because only then can he compare his pension with the deferred benefit
statement to discover that his personal pension is worse than his
guaranteed deferred benefits at retirement.
However, there exists ample ammunition to suggest that any investor has
already had more than three years' knowledge to bring a claim, given the
FSA Bulletin No 7 suspended loss assessments for two categories of
investor within phase two because research carried out by
PricewaterhouseCoopers suggested that the FSA assessment guidance may
result in a “material mis-statement of loss” in up to 35 per cent of phase
New guidance is still awai^_ted. Some phase two cases have already been
closed, assessments having been carried out on the old FSA-prescribed
basis. When new guidance is issued, will the FSA require firms to re-open
cases previously closed as showing no loss?
More significantly, will the FSA direct firms to re-open cases where loss
was assessed and redress paid to an investor “in full and final settlement”
of their claim but it is now established that such redress was
As a matter of law, these claims cannot be re-opened, the matter having
already been resolved. Any attempt by the FSA to require firms to re-open
such cases would, therefore, be susceptible to an application for judicial
review of the
Issues remain as to whether it is correct as a matter of law that
investors should not be required to give credit for windfall shares they
received on demutualisation of life offices such as Norwich Union, NPI and
The PIA directed firms to ignore windfall shares in assessing loss and
redress because: “The actual value [of the shares] in the hands of the
investor is entirely collateral to the value of whatever investment
ract he or she may have. It follows therefore that the
cial impact of demutual^_isation should be ignored.”
It is strongly arguable that the shares are not collateral (unrelated) to
The shares are integral to the pension/contract. If the investor had not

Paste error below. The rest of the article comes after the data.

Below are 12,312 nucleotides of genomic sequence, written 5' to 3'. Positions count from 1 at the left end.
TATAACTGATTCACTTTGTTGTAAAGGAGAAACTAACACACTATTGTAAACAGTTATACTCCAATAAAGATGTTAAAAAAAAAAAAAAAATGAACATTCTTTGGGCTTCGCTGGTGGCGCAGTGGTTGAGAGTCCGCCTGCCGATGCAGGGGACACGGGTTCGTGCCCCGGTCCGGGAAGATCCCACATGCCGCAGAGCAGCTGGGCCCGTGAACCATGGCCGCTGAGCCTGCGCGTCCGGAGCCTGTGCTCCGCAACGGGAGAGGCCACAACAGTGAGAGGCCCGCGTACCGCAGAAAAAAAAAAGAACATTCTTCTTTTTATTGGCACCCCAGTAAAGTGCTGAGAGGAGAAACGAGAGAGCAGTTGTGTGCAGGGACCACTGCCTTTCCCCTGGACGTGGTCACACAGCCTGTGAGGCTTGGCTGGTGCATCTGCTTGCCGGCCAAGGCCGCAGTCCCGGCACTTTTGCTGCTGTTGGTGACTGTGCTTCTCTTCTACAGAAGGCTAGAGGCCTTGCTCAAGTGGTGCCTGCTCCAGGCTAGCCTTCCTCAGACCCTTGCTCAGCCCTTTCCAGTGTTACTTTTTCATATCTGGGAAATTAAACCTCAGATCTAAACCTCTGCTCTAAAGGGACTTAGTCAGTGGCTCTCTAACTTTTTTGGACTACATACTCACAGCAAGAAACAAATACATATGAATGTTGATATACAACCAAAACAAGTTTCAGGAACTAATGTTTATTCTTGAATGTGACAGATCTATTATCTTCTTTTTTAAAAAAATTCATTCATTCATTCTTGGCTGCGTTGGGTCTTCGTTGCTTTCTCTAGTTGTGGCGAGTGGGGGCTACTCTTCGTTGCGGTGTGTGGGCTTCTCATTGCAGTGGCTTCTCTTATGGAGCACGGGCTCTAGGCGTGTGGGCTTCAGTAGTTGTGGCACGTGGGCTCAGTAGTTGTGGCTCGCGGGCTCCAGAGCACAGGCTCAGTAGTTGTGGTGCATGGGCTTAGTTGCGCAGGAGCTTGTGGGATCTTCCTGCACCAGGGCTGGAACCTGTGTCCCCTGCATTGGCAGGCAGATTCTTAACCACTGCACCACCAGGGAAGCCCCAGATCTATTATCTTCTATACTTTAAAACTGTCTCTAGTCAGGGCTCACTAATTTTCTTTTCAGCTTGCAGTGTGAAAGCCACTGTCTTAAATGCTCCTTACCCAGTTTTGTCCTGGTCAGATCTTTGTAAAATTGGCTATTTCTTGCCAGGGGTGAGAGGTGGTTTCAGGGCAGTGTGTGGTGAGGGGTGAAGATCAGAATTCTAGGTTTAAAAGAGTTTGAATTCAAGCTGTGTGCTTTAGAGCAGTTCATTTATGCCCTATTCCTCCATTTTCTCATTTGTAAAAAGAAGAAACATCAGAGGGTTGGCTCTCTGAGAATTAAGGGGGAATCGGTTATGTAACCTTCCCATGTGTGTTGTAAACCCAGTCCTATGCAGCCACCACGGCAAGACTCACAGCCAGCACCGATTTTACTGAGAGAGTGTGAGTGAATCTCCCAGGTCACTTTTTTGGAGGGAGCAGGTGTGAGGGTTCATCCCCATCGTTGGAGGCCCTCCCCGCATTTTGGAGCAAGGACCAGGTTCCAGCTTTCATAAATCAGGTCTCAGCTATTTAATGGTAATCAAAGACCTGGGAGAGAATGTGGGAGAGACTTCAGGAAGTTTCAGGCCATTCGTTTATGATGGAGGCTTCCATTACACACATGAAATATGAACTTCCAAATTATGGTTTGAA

taken out the per^_sonal pension/S32 cont-
ract, he would never have
rec^_eived the shares.
Damages for negligence are compensatory, that is, claim^_ants are to be
put in the financial position they would have been in had they received
best or suitable advice.
The investor's loss is the difference between the value of the
occupational pension and the value of benefits received/ expected under the
personal pension/S32 contract, including the shares which the inv^_estor
would not otherwise
The PIA Ombudsman's newsletter last December illustrates the arguments.
Although the ombuds-
man repeated that demutualisation shares are
to the investment contract, in a non-pension review case he
dec^_ided that the investor should give credit for the shares because the
particular investment contract had been rescinded.
How is this different from cases where investors have been reinstated in
their occupational schemes and the personal pension surrendered?
Will the PIA Ombudsman apply regulatory update 33 to cases which are
excluded from the review because the complainant failed to meet the
It is probably too late to seek judicial review of update 33 (which the
PIA Ombudsman is applying to cases before him). However, the PIA
Omb^_udsman's terms of reference allow for a test case, where the issues
involved “may have important consequences for the business of firms
gener^_ally” or are “an important or novel point of law”.
With Collegiate Management Services, we are actively considering invoking
the test-case procedure following a preliminary assessment from the PIA
Ombudsman Bureau that the value of demutualisation shares is to be ignored.
The sign-up date has been hailed by some as the beginning of the end of
iew. It should certainly rem-
ove some of the difficulties
experienced in obtaining pro^_fess^_ional indemnity insurance because a
firm's review cases are now quantified.
However, the sign-up date does not dispose of existing contentious matters
and creates a few more issues of its own. Therefore, we say, watch this